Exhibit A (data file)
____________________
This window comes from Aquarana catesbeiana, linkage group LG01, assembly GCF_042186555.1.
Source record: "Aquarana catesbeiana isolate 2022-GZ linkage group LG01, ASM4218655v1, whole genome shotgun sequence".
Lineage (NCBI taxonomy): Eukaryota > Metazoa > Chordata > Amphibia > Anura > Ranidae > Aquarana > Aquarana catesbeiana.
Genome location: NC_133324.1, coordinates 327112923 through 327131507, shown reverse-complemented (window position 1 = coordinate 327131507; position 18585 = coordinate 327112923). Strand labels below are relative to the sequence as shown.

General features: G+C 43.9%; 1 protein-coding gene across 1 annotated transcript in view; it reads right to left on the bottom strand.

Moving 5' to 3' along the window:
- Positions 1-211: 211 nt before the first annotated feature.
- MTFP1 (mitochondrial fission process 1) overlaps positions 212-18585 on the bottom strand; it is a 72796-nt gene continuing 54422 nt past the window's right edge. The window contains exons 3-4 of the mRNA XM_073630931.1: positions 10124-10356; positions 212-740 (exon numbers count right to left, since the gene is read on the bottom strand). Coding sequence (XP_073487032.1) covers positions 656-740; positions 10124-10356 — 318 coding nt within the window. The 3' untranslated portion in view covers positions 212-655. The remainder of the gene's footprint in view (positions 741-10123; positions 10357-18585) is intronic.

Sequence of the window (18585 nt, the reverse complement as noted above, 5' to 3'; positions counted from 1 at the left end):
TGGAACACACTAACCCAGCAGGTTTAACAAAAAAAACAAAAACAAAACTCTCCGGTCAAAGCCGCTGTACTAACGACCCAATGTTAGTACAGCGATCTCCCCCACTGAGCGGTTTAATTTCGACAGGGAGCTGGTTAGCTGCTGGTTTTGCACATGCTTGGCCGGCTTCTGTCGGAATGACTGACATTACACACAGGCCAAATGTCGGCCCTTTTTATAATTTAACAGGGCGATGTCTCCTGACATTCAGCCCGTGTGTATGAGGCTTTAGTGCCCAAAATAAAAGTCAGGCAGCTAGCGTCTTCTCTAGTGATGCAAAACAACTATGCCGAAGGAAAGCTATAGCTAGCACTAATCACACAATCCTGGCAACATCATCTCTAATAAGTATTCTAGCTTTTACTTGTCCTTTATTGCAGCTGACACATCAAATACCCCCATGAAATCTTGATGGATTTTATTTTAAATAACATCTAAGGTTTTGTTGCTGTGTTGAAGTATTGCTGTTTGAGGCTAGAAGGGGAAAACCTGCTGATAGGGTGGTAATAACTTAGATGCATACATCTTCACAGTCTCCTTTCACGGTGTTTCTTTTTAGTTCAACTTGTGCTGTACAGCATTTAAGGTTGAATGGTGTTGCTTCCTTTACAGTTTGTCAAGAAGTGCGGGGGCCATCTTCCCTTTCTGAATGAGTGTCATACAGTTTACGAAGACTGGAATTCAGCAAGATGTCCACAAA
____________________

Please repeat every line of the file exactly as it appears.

This window comes from Aquarana catesbeiana, linkage group LG01, assembly GCF_042186555.1.
Source record: "Aquarana catesbeiana isolate 2022-GZ linkage group LG01, ASM4218655v1, whole genome shotgun sequence".
Lineage (NCBI taxonomy): Eukaryota > Metazoa > Chordata > Amphibia > Anura > Ranidae > Aquarana > Aquarana catesbeiana.
Genome location: NC_133324.1, coordinates 327112923 through 327131507, shown reverse-complemented (window position 1 = coordinate 327131507; position 18585 = coordinate 327112923). Strand labels below are relative to the sequence as shown.

General features: G+C 43.9%; 1 protein-coding gene across 1 annotated transcript in view; it reads right to left on the bottom strand.

Moving 5' to 3' along the window:
- Positions 1-211: 211 nt before the first annotated feature.
- MTFP1 (mitochondrial fission process 1) overlaps positions 212-18585 on the bottom strand; it is a 72796-nt gene continuing 54422 nt past the window's right edge. The window contains exons 3-4 of the mRNA XM_073630931.1: positions 10124-10356; positions 212-740 (exon numbers count right to left, since the gene is read on the bottom strand). Coding sequence (XP_073487032.1) covers positions 656-740; positions 10124-10356 — 318 coding nt within the window. The 3' untranslated portion in view covers positions 212-655. The remainder of the gene's footprint in view (positions 741-10123; positions 10357-18585) is intronic.

Sequence of the window (18585 nt, the reverse complement as noted above, 5' to 3'; positions counted from 1 at the left end):
TGGAACACACTAACCCAGCAGGTTTAACAAAAAAAACAAAAACAAAACTCTCCGGTCAAAGCCGCTGTACTAACGACCCAATGTTAGTACAGCGATCTCCCCCACTGAGCGGTTTAATTTCGACAGGGAGCTGGTTAGCTGCTGGTTTTGCACATGCTTGGCCGGCTTCTGTCGGAATGACTGACATTACACACAGGCCAAATGTCGGCCCTTTTTATAATTTAACAGGGCGATGTCTCCTGACATTCAGCCCGTGTGTATGAGGCTTTAGTGCCCAAAATAAAAGTCAGGCAGCTAGCGTCTTCTCTAGTGATGCAAAACAACTATGCCGAAGGAAAGCTATAGCTAGCACTAATCACACAATCCTGGCAACATCATCTCTAATAAGTATTCTAGCTTTTACTTGTCCTTTATTGCAGCTGACACATCAAATACCCCCATGAAATCTTGATGGATTTTATTTTAAATAACATCTAAGGTTTTGTTGCTGTGTTGAAGTATTGCTGTTTGAGGCTAGAAGGGGAAAACCTGCTGATAGGGTGGTAATAACTTAGATGCATACATCTTCACAGTCTCCTTTCACGGTGTTTCTTTTTAGTTCAACTTGTGCTGTACAGCATTTAAGGTTGAATGGTGTTGCTTCCTTTACAGTTTGTCAAGAAGTGCGGGGGCCATCTTCCCTTTCTGAATGAGTGTCATACAGTTTACGAAGACTGGAATTCAGCAAGATGTCCACAAA